For a more detailed introduction to observables, you may want to watch: An Introduction to Observables for Ionic.

Since observables provide a “stream” of data, meaning that the “subscribe” handler for an observable could be triggered many times, you might think that if you were to run the following code:

this.http.get('https://someapi.com/posts').subscribe((response) => {
    console.log(response);
});

That the console.log(response) line would be triggered every time that the posts on the server changes – in essence, you could update your application every time a new post is added on the server. This is a common misconception, but it is not the case. Generally, the observable provided by the HttpClient will only fire once.

If you want to stream data live from a server then you would want to look into websockets.

GET Requests (Retrieving Data)

A GET request will allow us to retrieve data from a particular URL. We have already covered what that looks like, but let’s take another look:

this.http.get('https://someapi.com/posts').subscribe((response) => {
    console.log(response);
});

We call the get method and supply it with the URL that we want to make the request to. Once the server has sent its response to our request, it will trigger the handler we set up using subscribe. The response will contain the data we were attempting to request.

As well as fetching data from a remote URL, we can also use a GET request to load data from a local file. That might look something like this:

this.http.get('assets/some-data.json').subscribe((response) => {
    console.log(response);
});

This file should be stored along with your applications other static assets in the assets folder.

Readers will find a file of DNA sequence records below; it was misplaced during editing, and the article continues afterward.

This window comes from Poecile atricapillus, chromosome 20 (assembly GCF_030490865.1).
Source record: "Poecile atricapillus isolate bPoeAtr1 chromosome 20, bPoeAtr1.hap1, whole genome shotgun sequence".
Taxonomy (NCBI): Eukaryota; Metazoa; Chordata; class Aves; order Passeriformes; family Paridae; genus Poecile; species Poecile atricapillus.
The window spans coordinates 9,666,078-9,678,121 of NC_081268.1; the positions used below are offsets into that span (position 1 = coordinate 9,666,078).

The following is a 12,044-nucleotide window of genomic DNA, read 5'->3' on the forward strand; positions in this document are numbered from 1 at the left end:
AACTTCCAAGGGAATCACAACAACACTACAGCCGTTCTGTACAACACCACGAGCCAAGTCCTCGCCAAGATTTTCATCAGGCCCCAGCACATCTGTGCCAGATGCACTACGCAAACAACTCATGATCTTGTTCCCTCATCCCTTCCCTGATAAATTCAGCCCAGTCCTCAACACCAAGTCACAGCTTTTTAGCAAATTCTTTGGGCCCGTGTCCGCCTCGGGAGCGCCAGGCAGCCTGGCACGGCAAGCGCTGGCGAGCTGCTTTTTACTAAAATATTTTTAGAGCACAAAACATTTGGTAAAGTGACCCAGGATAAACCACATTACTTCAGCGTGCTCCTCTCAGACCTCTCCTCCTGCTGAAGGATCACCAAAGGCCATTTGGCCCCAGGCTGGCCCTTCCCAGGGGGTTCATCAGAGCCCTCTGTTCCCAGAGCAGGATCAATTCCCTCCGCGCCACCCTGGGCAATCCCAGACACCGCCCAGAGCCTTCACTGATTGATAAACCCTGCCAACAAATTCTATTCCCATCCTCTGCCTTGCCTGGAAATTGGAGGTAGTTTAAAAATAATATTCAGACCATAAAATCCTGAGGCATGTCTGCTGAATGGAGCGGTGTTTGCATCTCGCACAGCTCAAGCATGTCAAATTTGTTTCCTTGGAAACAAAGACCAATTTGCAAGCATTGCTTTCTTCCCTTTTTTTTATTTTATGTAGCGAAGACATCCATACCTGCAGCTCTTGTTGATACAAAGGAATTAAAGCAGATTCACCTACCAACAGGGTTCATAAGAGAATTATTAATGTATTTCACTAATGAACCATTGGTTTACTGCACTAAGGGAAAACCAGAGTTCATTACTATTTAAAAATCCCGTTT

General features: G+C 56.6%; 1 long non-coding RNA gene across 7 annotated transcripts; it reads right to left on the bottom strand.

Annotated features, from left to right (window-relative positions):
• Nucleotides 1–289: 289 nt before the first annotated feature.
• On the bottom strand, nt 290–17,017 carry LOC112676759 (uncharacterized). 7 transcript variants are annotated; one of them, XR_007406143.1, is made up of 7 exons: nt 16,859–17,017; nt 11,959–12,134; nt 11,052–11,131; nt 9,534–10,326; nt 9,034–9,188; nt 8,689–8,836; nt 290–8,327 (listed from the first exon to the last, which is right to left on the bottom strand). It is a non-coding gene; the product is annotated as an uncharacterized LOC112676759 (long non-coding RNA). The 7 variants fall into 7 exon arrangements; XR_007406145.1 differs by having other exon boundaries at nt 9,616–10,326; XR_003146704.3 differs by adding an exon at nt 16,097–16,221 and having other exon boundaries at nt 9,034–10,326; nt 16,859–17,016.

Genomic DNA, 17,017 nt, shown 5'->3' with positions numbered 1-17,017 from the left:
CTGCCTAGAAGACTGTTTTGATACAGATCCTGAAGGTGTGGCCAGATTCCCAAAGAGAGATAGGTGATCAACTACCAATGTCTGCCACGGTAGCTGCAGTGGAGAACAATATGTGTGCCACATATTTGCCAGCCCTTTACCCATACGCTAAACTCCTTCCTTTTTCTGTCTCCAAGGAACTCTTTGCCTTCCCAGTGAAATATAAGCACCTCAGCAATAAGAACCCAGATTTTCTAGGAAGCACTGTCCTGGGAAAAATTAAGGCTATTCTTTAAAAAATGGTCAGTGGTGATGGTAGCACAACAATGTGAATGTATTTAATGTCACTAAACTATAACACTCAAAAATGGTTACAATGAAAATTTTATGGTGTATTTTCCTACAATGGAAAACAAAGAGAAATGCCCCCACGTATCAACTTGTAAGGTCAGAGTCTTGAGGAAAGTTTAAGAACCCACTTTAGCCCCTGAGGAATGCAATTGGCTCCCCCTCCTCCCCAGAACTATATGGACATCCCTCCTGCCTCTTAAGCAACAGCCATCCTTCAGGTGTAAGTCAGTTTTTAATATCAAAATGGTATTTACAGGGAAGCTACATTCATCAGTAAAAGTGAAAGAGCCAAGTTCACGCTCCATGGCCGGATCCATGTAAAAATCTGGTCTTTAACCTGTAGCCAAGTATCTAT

POST Requests (Sending Data)

As well as fetching data from a server, we can also send data to a server through a POST request. A POST request is very similar in nature to a GET request, except that it also contains an additional body/payload parameter:

this.http.post('https://someapi.com/posts', {
    content: 'hello',
    submittedBy: 'Josh'
}).subscribe((response) => {
    console.log(response);
});

This would allow the server to retrieve the following data from our POST request:

{
    content: 'hello',
    submittedBy: 'Josh'
}

The server would then likely use that data to create a new “post”. Notice that the POST request still subscribes to the observable for a response. Observables are not executed until they are subscribed to, so it is important that you do this. However, even though we might not technically need the response we get, a POST request can still send a response just like a GET request can. We might use this just to verify that the server received and executed the request correctly, or we might get some other useful information back from the server.

If you would like a more detailed introduction to creating POST requests and handling them on a server, take a look at the following article: Sending Data with POST Requests to a NestJS Backend.

Summary

For a lot of people, especially beginners, you likely won’t need to do anything much harder than what you have read in this article. However, there is a lot more you can do with GET/POST requests and with observables in general for more advanced/complex situations.